“If you know you’re infectious, you should not be spreading that around no matter what the motivation is,” said Rep. Lela Alston, D-Phoenix.
Alston said she authored HB 2218 after hearing about a woman in her district who contracted an STD from a man who failed to tell her that he was infected.
The bill would make it a Class 6 felony for a person who knows he or she is infected with HIV or one of eight listed STDs to intentionally expose others.
As defined by the bill, exposure would include sexual intercourse or sodomy, selling or donating one’s own tissue, organs or bodily fluids, and sharing hypodermic needles or syringes.
The bill was referred to the House Judiciary Committee but had yet to be scheduled for a hearing as of Thursday.
Alston said what her constituent experienced constitutes criminal intent.
“This guy didn’t tell her he was infected so that she could protect herself,” she said.
Rep. Sally Ann Gonzales, D-Tucson, who signed on as a primary sponsor, said it’s important for the bill to address a range of situations.
“If we’re doing it for something, we might as well cover other things that are not yet protected or that we’re not holding people accountable (for) when they’re passing on these diseases in other ways other than sexual intimacy,” she said.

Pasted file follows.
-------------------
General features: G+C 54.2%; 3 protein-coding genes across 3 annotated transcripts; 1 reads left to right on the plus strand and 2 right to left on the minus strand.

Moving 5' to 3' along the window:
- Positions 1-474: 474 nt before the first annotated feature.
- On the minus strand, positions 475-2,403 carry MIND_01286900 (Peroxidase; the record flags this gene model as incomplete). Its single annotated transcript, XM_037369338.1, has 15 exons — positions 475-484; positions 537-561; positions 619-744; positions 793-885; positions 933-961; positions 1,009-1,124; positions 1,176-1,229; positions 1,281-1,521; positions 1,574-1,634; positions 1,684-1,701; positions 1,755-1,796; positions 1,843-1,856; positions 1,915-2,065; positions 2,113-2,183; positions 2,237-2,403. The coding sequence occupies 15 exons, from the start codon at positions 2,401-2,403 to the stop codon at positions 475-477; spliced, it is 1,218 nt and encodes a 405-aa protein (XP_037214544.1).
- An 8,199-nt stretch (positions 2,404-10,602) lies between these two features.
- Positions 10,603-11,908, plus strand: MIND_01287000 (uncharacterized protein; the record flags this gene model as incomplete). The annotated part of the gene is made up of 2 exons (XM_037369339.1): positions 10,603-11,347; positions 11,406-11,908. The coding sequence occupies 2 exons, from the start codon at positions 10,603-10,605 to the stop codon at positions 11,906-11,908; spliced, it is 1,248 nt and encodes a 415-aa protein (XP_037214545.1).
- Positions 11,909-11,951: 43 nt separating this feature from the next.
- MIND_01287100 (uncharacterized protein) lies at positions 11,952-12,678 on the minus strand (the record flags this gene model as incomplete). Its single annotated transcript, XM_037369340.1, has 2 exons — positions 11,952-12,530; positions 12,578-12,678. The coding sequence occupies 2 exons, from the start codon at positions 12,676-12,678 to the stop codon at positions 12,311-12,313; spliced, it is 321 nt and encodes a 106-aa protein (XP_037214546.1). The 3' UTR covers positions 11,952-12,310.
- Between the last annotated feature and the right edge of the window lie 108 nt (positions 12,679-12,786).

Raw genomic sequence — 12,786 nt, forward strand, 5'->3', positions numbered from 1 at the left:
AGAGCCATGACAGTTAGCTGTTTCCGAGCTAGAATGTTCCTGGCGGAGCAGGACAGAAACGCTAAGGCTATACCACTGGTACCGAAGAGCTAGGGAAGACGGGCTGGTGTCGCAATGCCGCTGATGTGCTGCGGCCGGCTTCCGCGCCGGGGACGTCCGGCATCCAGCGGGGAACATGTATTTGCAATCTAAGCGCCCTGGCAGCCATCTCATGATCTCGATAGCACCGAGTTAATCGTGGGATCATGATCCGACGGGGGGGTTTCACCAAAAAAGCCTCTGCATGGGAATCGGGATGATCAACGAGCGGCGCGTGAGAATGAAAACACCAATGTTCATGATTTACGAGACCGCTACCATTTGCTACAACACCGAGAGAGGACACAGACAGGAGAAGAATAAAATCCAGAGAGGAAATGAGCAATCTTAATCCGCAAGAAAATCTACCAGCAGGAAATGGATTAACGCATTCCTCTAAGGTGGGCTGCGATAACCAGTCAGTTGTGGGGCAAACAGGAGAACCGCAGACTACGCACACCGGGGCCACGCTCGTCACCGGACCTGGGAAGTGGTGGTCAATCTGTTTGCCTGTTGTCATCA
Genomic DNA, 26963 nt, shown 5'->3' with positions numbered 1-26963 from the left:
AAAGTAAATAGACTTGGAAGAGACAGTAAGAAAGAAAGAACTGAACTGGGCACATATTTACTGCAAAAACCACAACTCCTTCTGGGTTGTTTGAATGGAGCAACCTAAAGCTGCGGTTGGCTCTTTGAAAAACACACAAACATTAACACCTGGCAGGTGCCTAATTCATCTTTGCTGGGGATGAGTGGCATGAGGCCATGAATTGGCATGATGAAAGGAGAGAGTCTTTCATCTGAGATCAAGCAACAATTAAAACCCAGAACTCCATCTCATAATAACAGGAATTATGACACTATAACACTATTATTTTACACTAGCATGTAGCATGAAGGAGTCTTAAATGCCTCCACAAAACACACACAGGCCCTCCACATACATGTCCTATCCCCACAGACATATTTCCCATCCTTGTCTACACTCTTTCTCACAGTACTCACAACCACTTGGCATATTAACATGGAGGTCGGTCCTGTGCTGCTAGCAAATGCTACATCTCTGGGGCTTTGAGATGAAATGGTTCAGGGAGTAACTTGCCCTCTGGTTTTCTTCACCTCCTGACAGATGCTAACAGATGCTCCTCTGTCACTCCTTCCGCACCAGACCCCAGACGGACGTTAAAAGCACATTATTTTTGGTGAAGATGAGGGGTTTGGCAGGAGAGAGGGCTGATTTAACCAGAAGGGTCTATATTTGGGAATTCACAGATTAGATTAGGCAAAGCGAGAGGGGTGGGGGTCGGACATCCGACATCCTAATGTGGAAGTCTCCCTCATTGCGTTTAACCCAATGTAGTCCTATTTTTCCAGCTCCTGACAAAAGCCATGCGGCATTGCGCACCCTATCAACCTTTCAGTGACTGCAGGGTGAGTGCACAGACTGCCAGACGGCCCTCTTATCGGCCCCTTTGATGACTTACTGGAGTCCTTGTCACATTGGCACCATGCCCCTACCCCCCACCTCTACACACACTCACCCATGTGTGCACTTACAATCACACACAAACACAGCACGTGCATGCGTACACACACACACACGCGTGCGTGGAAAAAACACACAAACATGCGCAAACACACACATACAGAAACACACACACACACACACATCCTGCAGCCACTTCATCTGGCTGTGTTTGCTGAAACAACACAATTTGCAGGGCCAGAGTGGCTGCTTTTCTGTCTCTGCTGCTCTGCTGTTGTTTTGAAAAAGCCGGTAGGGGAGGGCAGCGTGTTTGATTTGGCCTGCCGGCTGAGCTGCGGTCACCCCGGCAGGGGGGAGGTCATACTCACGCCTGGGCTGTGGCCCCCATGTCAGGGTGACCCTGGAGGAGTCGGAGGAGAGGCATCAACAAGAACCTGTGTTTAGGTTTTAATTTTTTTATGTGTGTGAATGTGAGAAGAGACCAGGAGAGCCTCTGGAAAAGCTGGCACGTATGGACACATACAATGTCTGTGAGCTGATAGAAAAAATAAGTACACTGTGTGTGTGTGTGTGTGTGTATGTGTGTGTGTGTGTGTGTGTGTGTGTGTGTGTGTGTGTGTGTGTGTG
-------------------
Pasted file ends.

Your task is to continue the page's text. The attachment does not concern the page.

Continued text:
Anthony Paik, an associate professor of sociology and gender, women’s and sexuality studies at the University of Iowa, said that it’s difficult to tell how common it is for people to intentionally expose others to HIV or STDs.
“I don’t know of any research that actually looks at that question,” he said. “I’ve heard sort of anecdotal accounts on fairly rare occasions.”
Adina Nack, a senior research fellow for the Council on Contemporary Families, said the bill could be “potentially quite dangerous” owing to what she interprets as an emphasis on knowledge of being infected.
“Legislation like this could unintentionally discourage people from getting tested and treated and diagnosed,” she said.
Veda Collmer, the Robert Wood Johnson Foundation Visiting Attorney at Arizona State University’s Sandra Day O’Connor College of Law, said there was a trend in the late 1980s and early ’90s to criminalize this kind of behavior. Laws that were passed have nearly all been repealed, she said.
“They’re very difficult to prosecute,” said Collmer, who is with the college’s Public Health Law and Policy Program. “It would be hard to meet the burden of proof.”
Alston said she is cautiously optimistic about the prospects for her bill.
“I would hope that reasonable people would think that this is an important issue,” she said. “It’s a public health issue and very devastating to the individuals who are involved.”